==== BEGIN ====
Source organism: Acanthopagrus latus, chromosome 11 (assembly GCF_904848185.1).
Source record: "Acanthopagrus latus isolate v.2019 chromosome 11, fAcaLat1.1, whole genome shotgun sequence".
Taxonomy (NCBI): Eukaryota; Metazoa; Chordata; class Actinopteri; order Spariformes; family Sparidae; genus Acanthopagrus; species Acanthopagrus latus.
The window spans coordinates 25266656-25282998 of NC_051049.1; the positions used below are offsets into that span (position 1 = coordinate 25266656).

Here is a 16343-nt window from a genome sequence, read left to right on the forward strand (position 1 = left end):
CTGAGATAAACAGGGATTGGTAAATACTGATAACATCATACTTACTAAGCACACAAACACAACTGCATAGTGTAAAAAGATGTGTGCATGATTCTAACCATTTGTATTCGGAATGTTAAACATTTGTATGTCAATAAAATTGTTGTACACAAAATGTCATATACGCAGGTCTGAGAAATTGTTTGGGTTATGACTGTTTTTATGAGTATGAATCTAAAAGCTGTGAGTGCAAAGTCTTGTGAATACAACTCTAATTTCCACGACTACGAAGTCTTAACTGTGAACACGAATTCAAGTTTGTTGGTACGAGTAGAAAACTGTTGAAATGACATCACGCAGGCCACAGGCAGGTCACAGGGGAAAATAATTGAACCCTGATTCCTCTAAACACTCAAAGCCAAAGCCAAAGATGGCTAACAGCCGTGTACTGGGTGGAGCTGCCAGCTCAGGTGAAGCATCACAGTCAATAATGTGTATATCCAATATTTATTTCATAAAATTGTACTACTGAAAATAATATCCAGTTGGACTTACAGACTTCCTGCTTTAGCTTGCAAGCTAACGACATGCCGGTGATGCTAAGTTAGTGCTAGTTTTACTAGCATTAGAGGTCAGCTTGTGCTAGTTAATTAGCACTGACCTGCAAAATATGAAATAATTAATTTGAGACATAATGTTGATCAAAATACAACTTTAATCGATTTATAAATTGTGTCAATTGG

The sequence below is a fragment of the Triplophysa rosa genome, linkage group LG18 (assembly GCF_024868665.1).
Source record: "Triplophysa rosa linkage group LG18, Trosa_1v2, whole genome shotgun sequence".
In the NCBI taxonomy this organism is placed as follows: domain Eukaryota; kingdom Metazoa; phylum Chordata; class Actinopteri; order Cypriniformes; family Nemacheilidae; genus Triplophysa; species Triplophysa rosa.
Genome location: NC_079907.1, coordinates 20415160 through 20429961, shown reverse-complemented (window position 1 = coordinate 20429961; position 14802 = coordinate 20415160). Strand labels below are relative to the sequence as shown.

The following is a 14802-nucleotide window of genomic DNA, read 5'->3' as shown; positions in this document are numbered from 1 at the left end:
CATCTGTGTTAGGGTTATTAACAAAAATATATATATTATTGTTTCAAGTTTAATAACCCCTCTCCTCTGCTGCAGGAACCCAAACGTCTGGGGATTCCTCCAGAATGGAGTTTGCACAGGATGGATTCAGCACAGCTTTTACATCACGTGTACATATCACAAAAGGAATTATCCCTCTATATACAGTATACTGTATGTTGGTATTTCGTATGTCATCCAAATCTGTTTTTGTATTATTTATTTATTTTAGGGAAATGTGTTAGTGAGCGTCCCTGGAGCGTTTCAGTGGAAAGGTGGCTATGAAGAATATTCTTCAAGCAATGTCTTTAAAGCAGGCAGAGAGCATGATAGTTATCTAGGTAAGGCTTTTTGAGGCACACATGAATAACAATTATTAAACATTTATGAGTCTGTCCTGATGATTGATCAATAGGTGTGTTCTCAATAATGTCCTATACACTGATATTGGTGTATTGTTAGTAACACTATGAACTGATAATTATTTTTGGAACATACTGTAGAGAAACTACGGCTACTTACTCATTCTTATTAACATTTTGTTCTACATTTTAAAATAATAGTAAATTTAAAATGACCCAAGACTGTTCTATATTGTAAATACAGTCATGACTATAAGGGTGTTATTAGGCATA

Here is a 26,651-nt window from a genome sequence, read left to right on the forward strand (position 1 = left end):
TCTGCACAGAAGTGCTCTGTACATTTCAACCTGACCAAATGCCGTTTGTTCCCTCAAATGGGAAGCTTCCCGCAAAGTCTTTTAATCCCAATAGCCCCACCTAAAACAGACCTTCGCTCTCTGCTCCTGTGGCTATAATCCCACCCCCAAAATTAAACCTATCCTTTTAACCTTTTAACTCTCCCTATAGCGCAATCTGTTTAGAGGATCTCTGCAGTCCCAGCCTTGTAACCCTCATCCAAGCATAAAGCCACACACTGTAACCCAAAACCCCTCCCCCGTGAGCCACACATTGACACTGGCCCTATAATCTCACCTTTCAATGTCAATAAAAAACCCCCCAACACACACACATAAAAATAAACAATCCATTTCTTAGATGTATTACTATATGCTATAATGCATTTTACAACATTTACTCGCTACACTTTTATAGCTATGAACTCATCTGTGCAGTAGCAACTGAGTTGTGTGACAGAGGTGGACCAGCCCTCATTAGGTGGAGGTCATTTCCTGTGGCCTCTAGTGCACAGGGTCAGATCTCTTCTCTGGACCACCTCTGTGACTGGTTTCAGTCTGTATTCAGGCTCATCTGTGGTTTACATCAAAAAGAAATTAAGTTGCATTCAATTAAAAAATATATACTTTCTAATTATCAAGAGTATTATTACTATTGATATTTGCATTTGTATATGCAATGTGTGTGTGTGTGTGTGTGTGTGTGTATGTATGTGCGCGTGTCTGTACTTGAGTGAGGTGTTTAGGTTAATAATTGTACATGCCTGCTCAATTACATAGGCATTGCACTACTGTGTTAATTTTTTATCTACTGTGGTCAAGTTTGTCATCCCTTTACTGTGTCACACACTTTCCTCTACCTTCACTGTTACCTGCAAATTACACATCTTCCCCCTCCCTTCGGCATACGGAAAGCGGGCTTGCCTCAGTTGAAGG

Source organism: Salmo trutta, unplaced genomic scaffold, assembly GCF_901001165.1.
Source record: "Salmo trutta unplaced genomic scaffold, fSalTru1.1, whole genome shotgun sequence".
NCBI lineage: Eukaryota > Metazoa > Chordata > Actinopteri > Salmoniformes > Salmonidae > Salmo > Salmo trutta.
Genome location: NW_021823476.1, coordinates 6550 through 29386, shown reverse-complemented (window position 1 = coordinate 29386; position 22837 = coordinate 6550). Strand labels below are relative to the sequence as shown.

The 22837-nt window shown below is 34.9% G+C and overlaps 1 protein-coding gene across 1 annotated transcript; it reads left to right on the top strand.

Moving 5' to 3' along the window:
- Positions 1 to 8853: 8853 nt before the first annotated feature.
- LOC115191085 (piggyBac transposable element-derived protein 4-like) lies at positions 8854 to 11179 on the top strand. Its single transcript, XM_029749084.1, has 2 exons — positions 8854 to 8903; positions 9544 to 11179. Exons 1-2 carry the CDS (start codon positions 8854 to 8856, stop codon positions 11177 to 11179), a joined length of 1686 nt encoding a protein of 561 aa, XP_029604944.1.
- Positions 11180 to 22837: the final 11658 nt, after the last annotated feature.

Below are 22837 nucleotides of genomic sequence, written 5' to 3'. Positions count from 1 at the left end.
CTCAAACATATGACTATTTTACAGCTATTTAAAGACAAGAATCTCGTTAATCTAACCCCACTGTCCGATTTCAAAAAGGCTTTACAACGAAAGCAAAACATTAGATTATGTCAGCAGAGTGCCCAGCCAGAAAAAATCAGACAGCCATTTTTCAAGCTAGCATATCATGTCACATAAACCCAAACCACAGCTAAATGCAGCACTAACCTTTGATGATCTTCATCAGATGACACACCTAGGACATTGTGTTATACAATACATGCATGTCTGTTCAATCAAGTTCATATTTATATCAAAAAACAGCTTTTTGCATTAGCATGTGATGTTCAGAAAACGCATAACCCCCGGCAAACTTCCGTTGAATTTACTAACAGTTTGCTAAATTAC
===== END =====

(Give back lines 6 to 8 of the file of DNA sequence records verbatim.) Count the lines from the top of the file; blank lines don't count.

CTGAGATAAACAGGGATTGGTAAATACTGATAACATCATACTTACTAAGCACACAAACACAACTGCATAGTGTAAAAAGATGTGTGCATGATTCTAACCATTTGTATTCGGAATGTTAAACATTTGTATGTCAATAAAATTGTTGTACACAAAATGTCATATACGCAGGTCTGAGAAATTGTTTGGGTTATGACTGTTTTTATGAGTATGAATCTAAAAGCTGTGAGTGCAAAGTCTTGTGAATACAACTCTAATTTCCACGACTACGAAGTCTTAACTGTGAACACGAATTCAAGTTTGTTGGTACGAGTAGAAAACTGTTGAAATGACATCACGCAGGCCACAGGCAGGTCACAGGGGAAAATAATTGAACCCTGATTCCTCTAAACACTCAAAGCCAAAGCCAAAGATGGCTAACAGCCGTGTACTGGGTGGAGCTGCCAGCTCAGGTGAAGCATCACAGTCAATAATGTGTATATCCAATATTTATTTCATAAAATTGTACTACTGAAAATAATATCCAGTTGGACTTACAGACTTCCTGCTTTAGCTTGCAAGCTAACGACATGCCGGTGATGCTAAGTTAGTGCTAGTTTTACTAGCATTAGAGGTCAGCTTGTGCTAGTTAATTAGCACTGACCTGCAAAATATGAAATAATTAATTTGAGACATAATGTTGATCAAAATACAACTTTAATCGATTTATAAATTGTGTCAATTGG

The sequence below is a fragment of the Triplophysa rosa genome, linkage group LG18 (assembly GCF_024868665.1).
Source record: "Triplophysa rosa linkage group LG18, Trosa_1v2, whole genome shotgun sequence".